When heartbreaking stories of families torn apart by substance abuse, incarceration, immigration and untimely deaths make the news in Massachusetts, the silver lining is that aunt, grandparent, older sibling or even a friend who stepped forward to take care of the children. These children often become attached to their informal guardians. Some may not have a relationship with their biological parents at all.

However, unless that person files for guardianship, the stability of the family relationship can be disrupted at any time. According to, to make this request, the adult(s) will need to file the following documents:

  •          Bond (MPC 801)
  •          Affidavit Disclosing Care and Custody (OCAJ-1)
  •          Petition for Appointment of Guardian of a Minor (MPC 140)
  •          If the parent(s) agree(s) with the appointment, then file a Notarized Waiver and Consent to Petition (MPC 440)
  •          If the parent(s) or other interested parties disagree, then file a Military Affidavit (MPC 470)

Women in the workforce prompt changes to alimony laws

Women in Massachusetts and the rest of America are no longer staying home throughout their marriage. The stereotype of the stay-at-home mom has been changing rapidly for over a decade, with men now often playing the role of stay-at-home-dads.

In fact, Forbes estimates that 40% of American households have a female breadwinner. Women are taking greater financial responsibility for themselves overall with or without men being present in the home. For these and other reasons, states all across America are revisiting alimony laws to limit the amount of money stay-at-home spouses usually receive. This affects not just women who receive spousal support, but men.

How families can make a smooth transition during divorce

When couples divorce in Massachusetts, it can be a difficult time for the entire family. While there are some cases where children and the parents are relieved to call it quits, the vast majority of families find it difficult to face new challenges apart.

Children may begin to wonder about their continued relationship with the leaving parent. Who will they live with? How often will they see their siblings if the children are split between the two parents? One spouse may also worry about the other’s ability to parent on their own, especially if they did not initially play an active roll in the children’s life.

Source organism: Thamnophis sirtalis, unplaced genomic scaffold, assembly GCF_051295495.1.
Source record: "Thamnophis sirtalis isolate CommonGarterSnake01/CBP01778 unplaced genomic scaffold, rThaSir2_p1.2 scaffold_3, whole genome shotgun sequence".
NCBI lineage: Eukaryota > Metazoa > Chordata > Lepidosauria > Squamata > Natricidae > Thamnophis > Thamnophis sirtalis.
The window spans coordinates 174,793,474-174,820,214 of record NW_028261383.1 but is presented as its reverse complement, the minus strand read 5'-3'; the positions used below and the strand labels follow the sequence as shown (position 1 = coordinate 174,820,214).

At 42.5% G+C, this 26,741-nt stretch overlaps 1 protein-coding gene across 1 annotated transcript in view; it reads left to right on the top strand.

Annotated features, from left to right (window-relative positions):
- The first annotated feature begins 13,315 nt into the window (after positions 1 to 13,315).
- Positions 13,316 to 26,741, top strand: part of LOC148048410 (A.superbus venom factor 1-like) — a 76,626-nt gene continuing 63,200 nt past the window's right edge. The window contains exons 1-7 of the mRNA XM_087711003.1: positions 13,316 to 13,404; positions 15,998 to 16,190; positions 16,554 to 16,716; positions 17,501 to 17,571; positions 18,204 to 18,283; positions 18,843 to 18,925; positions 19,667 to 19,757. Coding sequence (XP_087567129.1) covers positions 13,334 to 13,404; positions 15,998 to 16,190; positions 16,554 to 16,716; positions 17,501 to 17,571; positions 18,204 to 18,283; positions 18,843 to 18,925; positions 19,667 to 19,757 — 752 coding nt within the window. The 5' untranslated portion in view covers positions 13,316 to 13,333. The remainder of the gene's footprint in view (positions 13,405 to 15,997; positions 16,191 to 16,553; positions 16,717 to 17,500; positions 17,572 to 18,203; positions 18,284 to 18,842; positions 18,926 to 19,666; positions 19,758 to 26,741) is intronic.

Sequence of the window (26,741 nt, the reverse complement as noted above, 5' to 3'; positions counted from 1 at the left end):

Alimony may not be forever

Spousal support is often granted upon separation or divorce of a Massachusetts couple and is separate from child support. Also known as alimony, it is funds provided to the lower-earning spouse by the higher earning partner to maintain the standard of living set when the couple lived together.

LiveAbout states that there are different categories of alimony and several factors that determine whether an individual receives spousal support and for how long.

  • Temporary spousal support begins while the parties are separated and last until the finalization of the divorce. It helps to maintain the dependent spouse’s lifestyle until the couple reconciles or comes to an agreement regarding the settlement.
  • Reimbursement alimony is when a spouse receives recompense for specific expenses incurred by the other, such as if one put the other through medical school. Payment may be a lump sum or over time.
  • Rehabilitative spousal support helps the dependent spouse obtain the education, training or professional experience necessary for self-sufficiency. If one parent stays home with the couple’s small children, it may also last until the children begin school. This type of alimony typically has a fixed period.
  • Permanent alimony continues from the divorce until the death of the payor or the recipient. It may also stop when the recipient re-marries, although not always.

Why does the date of separation matter?

When divorcing in Massachusetts, people are often surprised to know that the end of the marriage is counted in two ways. The first is the date of separation and the second is the actual finalization of divorce. But, why does it matter when you separated? Does it have any legally binding consequences?

Forbes points out that in many instances, it does. Assets and debts accrued between the wedding day and the date of separation belongs to both parties. Assets and debts accrued after the date of separation belongs to the respective individuals.